Google’s Orwellian Streak

Riots in the streets. Dogs and cats living together. Will we point the finger at Google’s Ad Words advertising tool?

French Web artist Christ ophe Bruno thinks so. Or, at least, he believes AdWords may bring about nothing less than a “big event in the history of man kind.” All based on a little Web poetry he cooked up.

AdWords works like this: An adver tiser “buys” a word from Google that relates to its business (a basket maker buys “basket,” for example). Then, when a user searches for that word, an ad pops up linking to the company’s Web site. Google bills the company based on how many people click on the ad.

The concept intrigued Bruno—and he began buying words. But his ads were unusual. The first one, which appeared during searches for “symptom,” read:

Bruno also bought “mary” and “money.” Those ads read:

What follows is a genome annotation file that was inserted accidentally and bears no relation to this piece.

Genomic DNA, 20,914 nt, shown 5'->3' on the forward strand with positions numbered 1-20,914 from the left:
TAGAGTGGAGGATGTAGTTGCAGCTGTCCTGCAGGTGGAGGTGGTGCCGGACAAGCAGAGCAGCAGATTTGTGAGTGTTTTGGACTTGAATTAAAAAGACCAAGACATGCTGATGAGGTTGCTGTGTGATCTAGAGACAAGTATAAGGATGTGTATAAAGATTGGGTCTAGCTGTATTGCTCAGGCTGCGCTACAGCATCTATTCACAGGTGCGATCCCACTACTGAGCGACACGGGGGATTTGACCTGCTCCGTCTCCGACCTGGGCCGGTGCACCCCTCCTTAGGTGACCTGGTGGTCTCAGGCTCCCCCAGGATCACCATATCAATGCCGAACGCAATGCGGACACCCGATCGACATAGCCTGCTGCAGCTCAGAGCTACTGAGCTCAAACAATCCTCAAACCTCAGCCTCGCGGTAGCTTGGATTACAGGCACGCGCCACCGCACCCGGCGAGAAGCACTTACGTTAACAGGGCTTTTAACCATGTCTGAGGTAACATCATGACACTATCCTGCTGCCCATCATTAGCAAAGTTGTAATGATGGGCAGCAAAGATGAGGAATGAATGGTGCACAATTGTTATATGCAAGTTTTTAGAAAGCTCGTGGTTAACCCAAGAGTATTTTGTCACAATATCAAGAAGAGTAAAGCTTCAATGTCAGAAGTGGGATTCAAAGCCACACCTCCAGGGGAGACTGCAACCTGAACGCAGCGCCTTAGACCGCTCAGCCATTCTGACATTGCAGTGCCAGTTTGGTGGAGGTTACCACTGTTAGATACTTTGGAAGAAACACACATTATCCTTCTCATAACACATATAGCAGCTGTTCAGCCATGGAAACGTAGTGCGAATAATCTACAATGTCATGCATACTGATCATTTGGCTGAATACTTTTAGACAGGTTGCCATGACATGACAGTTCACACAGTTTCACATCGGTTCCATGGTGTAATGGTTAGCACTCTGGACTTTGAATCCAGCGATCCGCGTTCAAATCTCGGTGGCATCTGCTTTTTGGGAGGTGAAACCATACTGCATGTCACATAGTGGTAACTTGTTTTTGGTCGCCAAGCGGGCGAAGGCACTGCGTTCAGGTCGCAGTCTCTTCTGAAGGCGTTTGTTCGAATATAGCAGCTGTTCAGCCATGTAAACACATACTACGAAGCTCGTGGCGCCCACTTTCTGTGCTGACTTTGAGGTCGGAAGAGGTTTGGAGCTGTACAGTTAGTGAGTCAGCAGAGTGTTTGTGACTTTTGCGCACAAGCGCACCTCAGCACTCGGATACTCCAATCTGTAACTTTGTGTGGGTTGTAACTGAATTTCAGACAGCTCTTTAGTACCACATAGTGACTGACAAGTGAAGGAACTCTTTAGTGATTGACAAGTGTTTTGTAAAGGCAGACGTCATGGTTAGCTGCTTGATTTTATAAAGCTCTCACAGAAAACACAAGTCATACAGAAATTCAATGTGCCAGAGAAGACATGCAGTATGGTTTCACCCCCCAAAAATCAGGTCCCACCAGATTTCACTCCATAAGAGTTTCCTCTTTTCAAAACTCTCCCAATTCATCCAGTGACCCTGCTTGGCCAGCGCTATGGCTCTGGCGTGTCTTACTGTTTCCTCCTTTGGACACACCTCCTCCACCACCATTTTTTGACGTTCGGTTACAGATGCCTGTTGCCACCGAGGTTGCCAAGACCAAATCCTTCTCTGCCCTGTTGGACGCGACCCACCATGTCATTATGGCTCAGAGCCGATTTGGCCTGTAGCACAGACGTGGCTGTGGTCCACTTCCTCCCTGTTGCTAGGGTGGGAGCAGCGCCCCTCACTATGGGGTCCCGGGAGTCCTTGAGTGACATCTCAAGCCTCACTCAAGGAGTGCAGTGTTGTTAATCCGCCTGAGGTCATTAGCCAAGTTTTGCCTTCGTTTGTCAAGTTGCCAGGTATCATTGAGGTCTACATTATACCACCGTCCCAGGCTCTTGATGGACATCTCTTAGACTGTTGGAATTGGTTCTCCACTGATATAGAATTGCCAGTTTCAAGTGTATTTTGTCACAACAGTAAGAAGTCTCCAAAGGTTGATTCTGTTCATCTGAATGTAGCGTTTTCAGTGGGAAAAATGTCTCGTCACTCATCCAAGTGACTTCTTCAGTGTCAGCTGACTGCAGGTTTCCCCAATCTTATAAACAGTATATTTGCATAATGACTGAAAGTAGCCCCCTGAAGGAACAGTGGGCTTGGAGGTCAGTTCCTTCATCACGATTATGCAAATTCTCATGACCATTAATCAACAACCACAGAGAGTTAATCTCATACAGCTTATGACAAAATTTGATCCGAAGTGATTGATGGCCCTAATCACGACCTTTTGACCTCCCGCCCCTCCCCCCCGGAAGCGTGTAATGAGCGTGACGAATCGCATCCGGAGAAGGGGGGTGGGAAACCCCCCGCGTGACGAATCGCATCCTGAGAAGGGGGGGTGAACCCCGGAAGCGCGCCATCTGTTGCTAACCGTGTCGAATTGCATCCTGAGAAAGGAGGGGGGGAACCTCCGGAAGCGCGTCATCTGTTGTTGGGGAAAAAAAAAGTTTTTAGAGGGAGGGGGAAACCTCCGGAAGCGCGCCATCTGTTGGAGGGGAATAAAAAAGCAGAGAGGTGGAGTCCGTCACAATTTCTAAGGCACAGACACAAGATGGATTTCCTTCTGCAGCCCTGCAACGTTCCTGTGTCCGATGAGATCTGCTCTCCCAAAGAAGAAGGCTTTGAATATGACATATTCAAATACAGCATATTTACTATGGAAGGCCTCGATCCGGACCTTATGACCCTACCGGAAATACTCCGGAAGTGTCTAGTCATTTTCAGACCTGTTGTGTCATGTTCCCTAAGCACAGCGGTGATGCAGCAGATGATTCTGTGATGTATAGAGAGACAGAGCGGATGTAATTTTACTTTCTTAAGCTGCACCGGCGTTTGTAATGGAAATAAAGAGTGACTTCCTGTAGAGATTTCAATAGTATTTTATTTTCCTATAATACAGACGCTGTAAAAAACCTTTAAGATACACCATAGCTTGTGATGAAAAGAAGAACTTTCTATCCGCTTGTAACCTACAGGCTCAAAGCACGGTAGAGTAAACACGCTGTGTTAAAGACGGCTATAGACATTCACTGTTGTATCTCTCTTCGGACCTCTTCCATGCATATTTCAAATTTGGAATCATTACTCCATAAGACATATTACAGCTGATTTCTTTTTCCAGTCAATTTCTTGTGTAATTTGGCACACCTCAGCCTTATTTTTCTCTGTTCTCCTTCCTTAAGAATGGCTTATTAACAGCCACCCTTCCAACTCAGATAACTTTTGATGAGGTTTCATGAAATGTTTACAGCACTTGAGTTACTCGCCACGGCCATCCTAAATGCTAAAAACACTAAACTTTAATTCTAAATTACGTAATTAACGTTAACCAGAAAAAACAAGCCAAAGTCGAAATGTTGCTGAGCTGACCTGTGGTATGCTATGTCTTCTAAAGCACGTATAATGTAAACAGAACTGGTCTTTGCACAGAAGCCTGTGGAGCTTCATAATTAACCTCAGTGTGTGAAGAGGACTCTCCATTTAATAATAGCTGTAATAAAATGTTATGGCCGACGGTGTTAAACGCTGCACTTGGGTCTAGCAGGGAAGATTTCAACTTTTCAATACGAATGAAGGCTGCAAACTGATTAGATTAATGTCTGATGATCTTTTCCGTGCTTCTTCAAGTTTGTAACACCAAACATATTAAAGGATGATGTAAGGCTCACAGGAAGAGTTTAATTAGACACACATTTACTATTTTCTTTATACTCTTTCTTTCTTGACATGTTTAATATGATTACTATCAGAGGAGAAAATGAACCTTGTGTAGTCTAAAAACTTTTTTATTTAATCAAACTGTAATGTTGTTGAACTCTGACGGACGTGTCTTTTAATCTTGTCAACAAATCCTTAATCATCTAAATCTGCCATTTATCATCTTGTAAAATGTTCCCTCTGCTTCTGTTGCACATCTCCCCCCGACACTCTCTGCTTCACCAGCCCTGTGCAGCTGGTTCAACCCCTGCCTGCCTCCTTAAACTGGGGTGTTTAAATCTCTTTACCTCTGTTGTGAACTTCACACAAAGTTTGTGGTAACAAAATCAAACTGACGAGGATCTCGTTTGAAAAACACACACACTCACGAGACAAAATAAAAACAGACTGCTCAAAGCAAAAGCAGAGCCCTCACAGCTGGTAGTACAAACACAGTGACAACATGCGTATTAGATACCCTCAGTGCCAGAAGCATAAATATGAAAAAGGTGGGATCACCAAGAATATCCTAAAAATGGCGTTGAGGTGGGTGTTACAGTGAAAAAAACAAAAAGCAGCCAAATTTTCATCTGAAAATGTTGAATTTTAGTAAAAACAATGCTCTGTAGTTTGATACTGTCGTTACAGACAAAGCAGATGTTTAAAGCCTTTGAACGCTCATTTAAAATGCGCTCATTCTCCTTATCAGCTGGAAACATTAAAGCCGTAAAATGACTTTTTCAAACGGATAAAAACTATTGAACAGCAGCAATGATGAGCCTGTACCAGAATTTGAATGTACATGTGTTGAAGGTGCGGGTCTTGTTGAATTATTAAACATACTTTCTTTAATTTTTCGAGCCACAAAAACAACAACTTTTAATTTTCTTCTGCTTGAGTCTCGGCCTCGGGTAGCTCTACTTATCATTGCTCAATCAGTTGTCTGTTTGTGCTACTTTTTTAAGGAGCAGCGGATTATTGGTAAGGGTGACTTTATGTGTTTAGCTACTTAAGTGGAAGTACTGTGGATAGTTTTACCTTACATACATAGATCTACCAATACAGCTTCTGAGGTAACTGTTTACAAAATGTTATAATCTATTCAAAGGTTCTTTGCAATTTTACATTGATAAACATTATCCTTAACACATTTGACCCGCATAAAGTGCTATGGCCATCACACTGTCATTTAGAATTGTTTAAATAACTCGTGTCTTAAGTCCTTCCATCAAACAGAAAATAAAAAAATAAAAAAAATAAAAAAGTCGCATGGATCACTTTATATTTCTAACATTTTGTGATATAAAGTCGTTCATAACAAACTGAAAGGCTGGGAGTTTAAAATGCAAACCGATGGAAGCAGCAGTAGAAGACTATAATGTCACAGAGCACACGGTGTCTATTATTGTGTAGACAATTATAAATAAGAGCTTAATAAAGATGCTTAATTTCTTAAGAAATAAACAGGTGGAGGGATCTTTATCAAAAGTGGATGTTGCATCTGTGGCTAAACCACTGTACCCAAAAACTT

The poems got immediate exposure—12,000 impressions in 24 hours, all for less than $5, since hardly anyone actually clicked on them. When people did, Bruno achieved the more subversive goal of leading Web surf ers off-track, what he calls “a healthy breakup in the pro cess”—something he has tried with various Web art pieces.

“Imagine the Internet is a pool of words and search engines are thought processes,” Bruno tells Shoptalk. “I just reminded people that thinking is not as straightfor ward as we sometimes believe. This is the basis of advertising and psycho analysis, and it’s the least we can expect from poetry.”

But Bruno sees a sinister aspect to AdWords. The popular words cost more on Google, so the language becomes governed less by ethics and more by economics. “Words already had some kind of exchange value,” Bruno says. “If I insult some body, I will get something in return, such as a punch in my face. But there is no doubt any more. The word ‘sex’ is worth $3,837, the word ‘art’ $410.”

Poems like Bruno’s are assigned a value, too: Google took them down—not on moral grounds, but because of their low click-through rate.

“We are faced with a gen eral iza tion of market economy, applied to language,” Bruno concludes. “Imagine the day when a search engine will rule the whole textual content of the Web, in which the memory of mankind will be stored. Think of the power in their hands.”